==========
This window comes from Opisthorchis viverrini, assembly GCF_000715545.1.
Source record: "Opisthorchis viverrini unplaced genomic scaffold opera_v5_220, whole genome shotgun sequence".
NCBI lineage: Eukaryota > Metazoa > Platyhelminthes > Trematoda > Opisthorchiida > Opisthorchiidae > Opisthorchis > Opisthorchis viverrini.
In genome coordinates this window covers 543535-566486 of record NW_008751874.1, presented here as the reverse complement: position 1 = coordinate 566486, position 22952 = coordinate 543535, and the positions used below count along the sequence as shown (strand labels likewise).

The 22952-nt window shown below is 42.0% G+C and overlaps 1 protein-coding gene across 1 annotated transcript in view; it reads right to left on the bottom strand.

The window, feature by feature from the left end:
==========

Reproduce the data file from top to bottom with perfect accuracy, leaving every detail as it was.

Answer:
This window comes from Opisthorchis viverrini, assembly GCF_000715545.1.
Source record: "Opisthorchis viverrini unplaced genomic scaffold opera_v5_220, whole genome shotgun sequence".
NCBI lineage: Eukaryota > Metazoa > Platyhelminthes > Trematoda > Opisthorchiida > Opisthorchiidae > Opisthorchis > Opisthorchis viverrini.
In genome coordinates this window covers 543535-566486 of record NW_008751874.1, presented here as the reverse complement: position 1 = coordinate 566486, position 22952 = coordinate 543535, and the positions used below count along the sequence as shown (strand labels likewise).

The 22952-nt window shown below is 42.0% G+C and overlaps 1 protein-coding gene across 1 annotated transcript in view; it reads right to left on the bottom strand.

The window, feature by feature from the left end: